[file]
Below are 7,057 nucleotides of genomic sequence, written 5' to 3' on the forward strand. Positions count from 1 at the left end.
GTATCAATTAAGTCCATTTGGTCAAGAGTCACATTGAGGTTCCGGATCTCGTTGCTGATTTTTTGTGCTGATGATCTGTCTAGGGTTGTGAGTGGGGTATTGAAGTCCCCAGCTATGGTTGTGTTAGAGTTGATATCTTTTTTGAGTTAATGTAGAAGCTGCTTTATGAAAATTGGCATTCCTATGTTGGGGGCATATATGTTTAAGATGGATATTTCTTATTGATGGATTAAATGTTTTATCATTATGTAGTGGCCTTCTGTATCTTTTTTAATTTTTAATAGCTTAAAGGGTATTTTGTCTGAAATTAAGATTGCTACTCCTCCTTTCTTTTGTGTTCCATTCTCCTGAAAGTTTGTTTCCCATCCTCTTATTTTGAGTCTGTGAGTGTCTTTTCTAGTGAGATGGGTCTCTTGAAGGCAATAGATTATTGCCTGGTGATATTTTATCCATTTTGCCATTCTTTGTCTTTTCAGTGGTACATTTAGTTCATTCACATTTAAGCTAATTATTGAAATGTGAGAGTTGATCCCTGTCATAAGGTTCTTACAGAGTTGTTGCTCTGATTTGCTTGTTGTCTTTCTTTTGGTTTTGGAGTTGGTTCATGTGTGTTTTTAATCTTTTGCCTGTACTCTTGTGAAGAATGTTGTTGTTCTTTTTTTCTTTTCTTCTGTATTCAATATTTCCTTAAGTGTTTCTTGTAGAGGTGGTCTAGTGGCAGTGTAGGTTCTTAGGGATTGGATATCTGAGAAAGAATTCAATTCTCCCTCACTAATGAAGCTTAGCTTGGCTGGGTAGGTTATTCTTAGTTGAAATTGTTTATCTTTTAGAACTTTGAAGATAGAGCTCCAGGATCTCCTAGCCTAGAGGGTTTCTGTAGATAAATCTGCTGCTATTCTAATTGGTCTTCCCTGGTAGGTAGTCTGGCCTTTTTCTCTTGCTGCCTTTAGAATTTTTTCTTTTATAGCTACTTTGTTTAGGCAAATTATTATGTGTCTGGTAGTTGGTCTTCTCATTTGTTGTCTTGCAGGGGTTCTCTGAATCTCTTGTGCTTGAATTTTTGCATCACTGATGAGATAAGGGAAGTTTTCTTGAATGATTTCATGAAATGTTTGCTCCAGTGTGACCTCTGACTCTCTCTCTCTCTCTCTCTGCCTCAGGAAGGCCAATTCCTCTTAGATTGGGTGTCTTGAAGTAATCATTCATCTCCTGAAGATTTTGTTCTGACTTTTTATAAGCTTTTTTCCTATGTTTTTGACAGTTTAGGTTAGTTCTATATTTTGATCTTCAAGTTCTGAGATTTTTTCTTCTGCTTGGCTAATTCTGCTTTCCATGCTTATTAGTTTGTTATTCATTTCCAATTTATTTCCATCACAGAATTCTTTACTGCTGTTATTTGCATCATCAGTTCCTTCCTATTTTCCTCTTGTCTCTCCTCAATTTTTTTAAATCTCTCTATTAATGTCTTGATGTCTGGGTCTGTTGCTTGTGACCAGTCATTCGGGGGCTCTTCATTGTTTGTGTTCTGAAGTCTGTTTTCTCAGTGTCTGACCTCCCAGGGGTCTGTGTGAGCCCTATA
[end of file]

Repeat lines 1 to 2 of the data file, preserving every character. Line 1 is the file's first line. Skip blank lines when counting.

Below are 7,057 nucleotides of genomic sequence, written 5' to 3' on the forward strand. Positions count from 1 at the left end.
GTATCAATTAAGTCCATTTGGTCAAGAGTCACATTGAGGTTCCGGATCTCGTTGCTGATTTTTTGTGCTGATGATCTGTCTAGGGTTGTGAGTGGGGTATTGAAGTCCCCAGCTATGGTTGTGTTAGAGTTGATATCTTTTTTGAGTTAATGTAGAAGCTGCTTTATGAAAATTGGCATTCCTATGTTGGGGGCATATATGTTTAAGATGGATATTTCTTATTGATGGATTAAATGTTTTATCATTATGTAGTGGCCTTCTGTATCTTTTTTAATTTTTAATAGCTTAAAGGGTATTTTGTCTGAAATTAAGATTGCTACTCCTCCTTTCTTTTGTGTTCCATTCTCCTGAAAGTTTGTTTCCCATCCTCTTATTTTGAGTCTGTGAGTGTCTTTTCTAGTGAGATGGGTCTCTTGAAGGCAATAGATTATTGCCTGGTGATATTTTATCCATTTTGCCATTCTTTGTCTTTTCAGTGGTACATTTAGTTCATTCACATTTAAGCTAATTATTGAAATGTGAGAGTTGATCCCTGTCATAAGGTTCTTACAGAGTTGTTGCTCTGATTTGCTTGTTGTCTTTCTTTTGGTTTTGGAGTTGGTTCATGTGTGTTTTTAATCTTTTGCCTGTACTCTTGTGAAGAATGTTGTTGTTCTTTTTTTCTTTTCTTCTGTATTCAATATTTCCTTAAGTGTTTCTTGTAGAGGTGGTCTAGTGGCAGTGTAGGTTCTTAGGGATTGGATATCTGAGAAAGAATTCAATTCTCCCTCACTAATGAAGCTTAGCTTGGCTGGGTAGGTTATTCTTAGTTGAAATTGTTTATCTTTTAGAACTTTGAAGATAGAGCTCCAGGATCTCCTAGCCTAGAGGGTTTCTGTAGATAAATCTGCTGCTATTCTAATTGGTCTTCCCTGGTAGGTAGTCTGGCCTTTTTCTCTTGCTGCCTTTAGAATTTTTTCTTTTATAGCTACTTTGTTTAGGCAAATTATTATGTGTCTGGTAGTTGGTCTTCTCATTTGTTGTCTTGCAGGGGTTCTCTGAATCTCTTGTGCTTGAATTTTTGCATCACTGATGAGATAAGGGAAGTTTTCTTGAATGATTTCATGAAATGTTTGCTCCAGTGTGACCTCTGACTCTCTCTCTCTCTCTCTCTGCCTCAGGAAGGCCAATTCCTCTTAGATTGGGTGTCTTGAAGTAATCATTCATCTCCTGAAGATTTTGTTCTGACTTTTTATAAGCTTTTTTCCTATGTTTTTGACAGTTTAGGTTAGTTCTATATTTTGATCTTCAAGTTCTGAGATTTTTTCTTCTGCTTGGCTAATTCTGCTTTCCATGCTTATTAGTTTGTTATTCATTTCCAATTTATTTCCATCACAGAATTCTTTACTGCTGTTATTTGCATCATCAGTTCCTTCCTATTTTCCTCTTGTCTCTCCTCAATTTTTTTAAATCTCTCTATTAATGTCTTGATGTCTGGGTCTGTTGCTTGTGACCAGTCATTCGGGGGCTCTTCATTGTTTGTGTTCTGAAGTCTGTTTTCTCAGTGTCTGACCTCCCAGGGGTCTGTGTGAGCCCTATA